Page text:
http://www.perlmonks.org?node_id=262773

P0w3rK!d has asked for the wisdom of the Perl Monks concerning the following question:

Hello,

Given the code below, why I am getting back

HASH(0x2240e7c)
for the value of the hash in my object when I call the get method. What am I doing wrong in referencing the hash within my object?

Thanks :)

-P0w3rK!d

package Foo; ... sub new { my $class = ""; my $intID = ""; my %hshAgg = (); ( $class, $intID, %hshAgg ) = @_; my $self = { class => $class, id => $intID, hshAgg => %hshAgg }; } ... sub get_hshAgg { my $self = shift; return $self->{hshAgg};; } sub set_hshAgg { my $self = shift; my %hshAgg = shift; $self->{hshAgg} = %hshAgg; }

Replies are listed 'Best First'.
Re: OO Perl: Methods To Reference Hash
by halley (Prior) on Jun 03, 2003 at 16:34 UTC
    ( ..., hshAgg => %hshAgg ) ... return $self->{hshAgg}; ... $self->{hshAgg} => %hshAgg;
    You can't do that. A hash can only have strings for keys, and scalars for values. You can put REFERENCES to hashes in as the values, but then you need to access them accordingly.
    hshAgg => \%hshAgg ... return %{$self->{hshAgg}}; ... $self->{hshAgg} => \%hshAgg;
    Even yet, returning a whole hash isn't nice; you should return a reference to it, but then your caller has to be modified to expect a reference, too.

    --
    [ e d @ h a l l e y . c c ]

      My hash is being created correctly and looks something like this:
      HASH DUMP: 2030000 => 2030000.xml HASH DUMP: 2030001 => 2030001.xml HASH DUMP: 2030002 => 2030002.xml
      When I attempt to dump it is after the object has been instantiated with the hash in it using a set() method.
      my %hshAgg = $self->get_hshAgg(); dumpHash(%hshAgg);
      ...the dump looks like this:
      HASH DUMP: HASH(0x223db34) =>
      What am I doing wrong here?
      sub run { my $self = Myobj->new(@_); ... $self->set_hshAgg(%hshAgg); ... } # method within object sub myProblem { my %hshAgg = $self->get_hshAgg(); dumpHash(%hshAgg); }

      -P0w3rK!d

        Whenever you're trying to debug data structures, I recommend using Data::Dumper. This will help you see the structures in Perl syntax, and will avoid any bugs you may introduce in your own home-spun "dumping" methods.

        use Data::Dumper; ... print Dumper \%hashFoo; print Dumper $refHashFoo;

        Other useful learning materials are in perlreftut and perllol.

        --
        [ e d @ h a l l e y . c c ]

      Ah...thank you. I *did* try referencing via '\', but could not figure out the get() method specifically.

      Thank you :)

      -P0w3rK!d

Re: OO Perl: Methods To Reference Hash
by P0w3rK!d (Pilgrim) on Jun 03, 2003 at 16:31 UTC
    Missing code in new() sub...my bad. :}
    return bless($self, $class); }
Re: OO Perl: Methods To Reference Hash
by Mr. Muskrat (Canon) on Jun 03, 2003 at 17:46 UTC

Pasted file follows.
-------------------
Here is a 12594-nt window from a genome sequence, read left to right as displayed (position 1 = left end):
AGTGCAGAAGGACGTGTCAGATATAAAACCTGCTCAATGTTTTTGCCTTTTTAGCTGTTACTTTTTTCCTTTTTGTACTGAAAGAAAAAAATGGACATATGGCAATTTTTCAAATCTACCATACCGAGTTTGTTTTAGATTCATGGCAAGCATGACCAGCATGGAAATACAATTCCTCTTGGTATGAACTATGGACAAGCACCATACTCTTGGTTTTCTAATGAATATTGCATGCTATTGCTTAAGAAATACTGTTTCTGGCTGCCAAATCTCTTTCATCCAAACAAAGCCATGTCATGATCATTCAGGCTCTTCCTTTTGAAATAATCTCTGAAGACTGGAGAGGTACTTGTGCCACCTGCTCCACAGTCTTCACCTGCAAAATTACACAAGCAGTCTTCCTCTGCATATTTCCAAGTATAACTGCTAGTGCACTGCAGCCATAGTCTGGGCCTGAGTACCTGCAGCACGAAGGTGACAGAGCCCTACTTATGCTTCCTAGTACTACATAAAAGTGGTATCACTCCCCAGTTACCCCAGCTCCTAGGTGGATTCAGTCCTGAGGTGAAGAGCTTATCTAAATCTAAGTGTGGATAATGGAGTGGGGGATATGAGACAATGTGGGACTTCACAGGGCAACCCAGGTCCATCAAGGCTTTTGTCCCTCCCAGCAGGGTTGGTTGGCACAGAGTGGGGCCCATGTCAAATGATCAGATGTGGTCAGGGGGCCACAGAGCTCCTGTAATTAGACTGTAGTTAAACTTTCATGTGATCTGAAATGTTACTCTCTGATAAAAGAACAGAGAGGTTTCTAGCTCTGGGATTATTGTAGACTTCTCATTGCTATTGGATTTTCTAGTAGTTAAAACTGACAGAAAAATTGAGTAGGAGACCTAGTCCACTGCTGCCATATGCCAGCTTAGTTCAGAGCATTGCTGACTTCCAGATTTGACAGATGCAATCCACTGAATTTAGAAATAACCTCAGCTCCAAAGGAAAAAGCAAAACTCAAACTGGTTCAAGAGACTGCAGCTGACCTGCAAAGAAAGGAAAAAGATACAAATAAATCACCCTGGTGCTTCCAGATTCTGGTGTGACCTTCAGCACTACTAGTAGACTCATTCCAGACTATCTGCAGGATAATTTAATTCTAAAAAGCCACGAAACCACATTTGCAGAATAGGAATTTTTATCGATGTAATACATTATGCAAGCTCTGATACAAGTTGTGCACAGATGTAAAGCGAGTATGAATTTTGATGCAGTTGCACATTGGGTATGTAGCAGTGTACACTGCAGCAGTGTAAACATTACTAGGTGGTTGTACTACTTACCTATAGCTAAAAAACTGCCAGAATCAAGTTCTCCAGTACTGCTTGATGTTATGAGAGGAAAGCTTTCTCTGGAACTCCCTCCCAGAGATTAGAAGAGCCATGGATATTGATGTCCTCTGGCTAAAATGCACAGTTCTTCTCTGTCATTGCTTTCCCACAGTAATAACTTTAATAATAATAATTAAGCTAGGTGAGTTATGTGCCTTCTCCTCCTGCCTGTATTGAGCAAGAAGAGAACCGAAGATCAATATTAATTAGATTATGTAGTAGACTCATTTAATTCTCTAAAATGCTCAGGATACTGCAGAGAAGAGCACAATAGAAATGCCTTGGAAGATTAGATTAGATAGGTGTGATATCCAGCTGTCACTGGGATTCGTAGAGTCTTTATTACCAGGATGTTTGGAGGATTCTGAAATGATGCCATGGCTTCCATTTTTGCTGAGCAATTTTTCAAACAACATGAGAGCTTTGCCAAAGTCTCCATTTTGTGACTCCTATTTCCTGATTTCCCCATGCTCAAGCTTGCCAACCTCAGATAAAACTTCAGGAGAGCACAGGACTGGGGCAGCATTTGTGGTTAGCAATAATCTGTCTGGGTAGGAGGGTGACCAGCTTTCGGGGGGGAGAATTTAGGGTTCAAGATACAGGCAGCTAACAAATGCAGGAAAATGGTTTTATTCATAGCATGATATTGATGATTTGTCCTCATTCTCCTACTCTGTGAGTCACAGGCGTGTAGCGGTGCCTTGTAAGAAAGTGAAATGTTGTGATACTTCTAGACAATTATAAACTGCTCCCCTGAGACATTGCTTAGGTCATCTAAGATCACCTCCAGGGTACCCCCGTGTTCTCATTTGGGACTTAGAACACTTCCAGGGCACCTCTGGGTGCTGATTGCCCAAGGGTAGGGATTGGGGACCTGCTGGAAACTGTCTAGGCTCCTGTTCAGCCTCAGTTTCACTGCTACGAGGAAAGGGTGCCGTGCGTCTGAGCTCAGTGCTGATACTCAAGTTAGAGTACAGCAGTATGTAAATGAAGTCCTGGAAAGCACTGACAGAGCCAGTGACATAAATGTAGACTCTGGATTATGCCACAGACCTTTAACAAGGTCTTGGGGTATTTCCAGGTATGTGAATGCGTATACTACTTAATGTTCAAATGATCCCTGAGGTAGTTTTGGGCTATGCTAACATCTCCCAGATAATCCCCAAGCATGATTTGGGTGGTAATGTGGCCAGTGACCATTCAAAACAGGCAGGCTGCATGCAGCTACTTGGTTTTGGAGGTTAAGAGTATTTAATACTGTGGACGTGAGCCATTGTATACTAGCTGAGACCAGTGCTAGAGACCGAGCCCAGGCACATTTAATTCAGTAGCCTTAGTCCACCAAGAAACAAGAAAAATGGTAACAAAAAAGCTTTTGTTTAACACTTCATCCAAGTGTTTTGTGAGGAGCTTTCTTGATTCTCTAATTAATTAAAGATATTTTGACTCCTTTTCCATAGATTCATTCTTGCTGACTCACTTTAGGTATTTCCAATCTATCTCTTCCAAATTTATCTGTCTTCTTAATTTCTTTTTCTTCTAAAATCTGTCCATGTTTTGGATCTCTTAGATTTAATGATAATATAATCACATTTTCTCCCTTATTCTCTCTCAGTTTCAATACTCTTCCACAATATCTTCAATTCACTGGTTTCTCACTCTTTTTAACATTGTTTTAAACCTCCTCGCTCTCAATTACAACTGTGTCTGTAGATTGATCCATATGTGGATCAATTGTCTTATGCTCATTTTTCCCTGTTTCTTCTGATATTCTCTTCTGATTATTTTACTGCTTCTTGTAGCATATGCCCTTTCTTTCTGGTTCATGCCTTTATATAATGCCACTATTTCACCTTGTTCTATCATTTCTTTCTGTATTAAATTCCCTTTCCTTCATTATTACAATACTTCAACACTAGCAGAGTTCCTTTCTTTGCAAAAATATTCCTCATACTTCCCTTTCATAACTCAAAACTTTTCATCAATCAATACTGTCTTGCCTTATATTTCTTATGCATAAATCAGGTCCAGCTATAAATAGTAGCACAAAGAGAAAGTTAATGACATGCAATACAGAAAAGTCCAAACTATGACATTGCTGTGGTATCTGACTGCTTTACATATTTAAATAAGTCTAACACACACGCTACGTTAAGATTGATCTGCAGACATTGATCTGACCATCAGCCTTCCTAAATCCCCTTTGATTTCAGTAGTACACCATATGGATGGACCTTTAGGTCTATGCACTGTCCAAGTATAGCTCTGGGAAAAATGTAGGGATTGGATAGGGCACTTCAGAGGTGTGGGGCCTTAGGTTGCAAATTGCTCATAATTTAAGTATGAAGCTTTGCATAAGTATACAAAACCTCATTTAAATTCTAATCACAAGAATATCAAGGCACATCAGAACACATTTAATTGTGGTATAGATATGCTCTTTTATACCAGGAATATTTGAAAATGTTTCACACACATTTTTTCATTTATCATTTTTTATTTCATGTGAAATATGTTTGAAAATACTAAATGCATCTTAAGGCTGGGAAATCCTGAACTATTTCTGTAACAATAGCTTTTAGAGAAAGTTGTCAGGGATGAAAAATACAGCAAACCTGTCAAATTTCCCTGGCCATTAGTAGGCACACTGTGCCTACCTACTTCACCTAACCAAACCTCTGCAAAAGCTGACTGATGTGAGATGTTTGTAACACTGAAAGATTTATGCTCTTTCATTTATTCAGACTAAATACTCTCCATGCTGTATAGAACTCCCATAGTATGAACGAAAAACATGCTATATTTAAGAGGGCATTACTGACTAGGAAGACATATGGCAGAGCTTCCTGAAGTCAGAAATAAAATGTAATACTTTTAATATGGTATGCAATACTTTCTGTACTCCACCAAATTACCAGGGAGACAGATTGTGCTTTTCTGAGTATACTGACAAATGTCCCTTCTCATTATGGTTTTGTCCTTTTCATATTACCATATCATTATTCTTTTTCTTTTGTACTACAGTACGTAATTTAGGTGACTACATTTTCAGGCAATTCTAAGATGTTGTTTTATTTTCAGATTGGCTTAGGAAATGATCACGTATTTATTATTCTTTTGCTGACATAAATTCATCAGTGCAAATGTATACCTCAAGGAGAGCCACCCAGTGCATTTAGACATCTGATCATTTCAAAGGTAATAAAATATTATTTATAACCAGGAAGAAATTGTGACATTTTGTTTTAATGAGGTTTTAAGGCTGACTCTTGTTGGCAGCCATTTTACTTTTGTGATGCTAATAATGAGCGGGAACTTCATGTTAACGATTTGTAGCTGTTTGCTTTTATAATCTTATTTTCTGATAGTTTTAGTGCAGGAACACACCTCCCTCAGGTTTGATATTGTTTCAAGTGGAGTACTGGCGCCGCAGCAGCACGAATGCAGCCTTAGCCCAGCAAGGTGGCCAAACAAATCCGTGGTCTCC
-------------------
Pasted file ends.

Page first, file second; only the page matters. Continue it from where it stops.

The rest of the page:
Why not just show us all of the real code instead of bits and pieces of several different scripts? Did you make the changes halley suggested? If you had, then it should work.

    I had intended on combining your snippets with halley's but decided against it when I noticed several discrepancies between the OP and the replies.

      Yes. All the changes were made. I showed you only what I thought was necessary within the object. The problem is that when the object is instantiated, and the set() and get() methods are called afterwards, the hash gets corrupted somehow.

      The data is set like this in the hash:

      $hshFoo{$keyNew} = $strFile; # Ex: # $hshFoo{"203000"} = "203000.xml";
      ####################### # here is the code... sub get_hshAgg { my $self = shift; return %{$self->{hshAgg}}; } sub set_hshAgg { my $self = shift; my %hshToAgg = shift; $self->{hshAgg} = \%hshToAgg; } sub run { my $self = Foo->new(@_); my %hshToAgg = (); my $class; ( $class, %hshToAgg ) = @_; $self->set_id($intID); $self->set_hshAgg(%hshToAgg); use Data::Dumper; print Dumper \%hshToAgg; # OUTPUT: THIS WORKS! #$VAR1 = { # '2030000' => '2030000.XML', # '2030001' => '2030001.XML', # '2030002' => '2030002.XML' # }; print "After instantiation\n"); my %hshTest = $self->get_hshAgg(); print Dumper \%hshTest; # OUTPUT: THIS DOES NOT WORK! #$VAR1 = { # '2030000' => undef # }; }
      I do not understand where the data is getting lost.

      -P0w3rK!d

        You are correct. Your get and set methods will not work. I should have looked closer at the code in the OP and the replies.

        This appears to work though.

        sub get_hshAgg { my $self = shift; return $self->{hshAgg}; } sub set_hshAgg { my $self = shift; my $hshToAgg = shift; $self->{hshAgg} = $hshToAgg; } sub run { my $self = Foo->new(@_); my %hshToAgg = (); my $class; ( $class, %hshToAgg ) = @_; $self->set_id($intID); $self->set_hshAgg(\%hshToAgg); use Data::Dumper; print Dumper \%hshToAgg; print "After instantiation\n"; my %hshTest = %{$self->get_hshAgg}; print Dumper \%hshTest; }

        I changed the set method to this and it works now, but why? Do you have to do something special when passing in the hash to the set method? Is this the best practice?
        sub set_hshAgg { my $self; my %hshToAgg; ( $self, %hshToAgg ) = @_; $self->{hshAgg} = \%hshToAgg; }

        Thank you :)

        -P0w3rK!d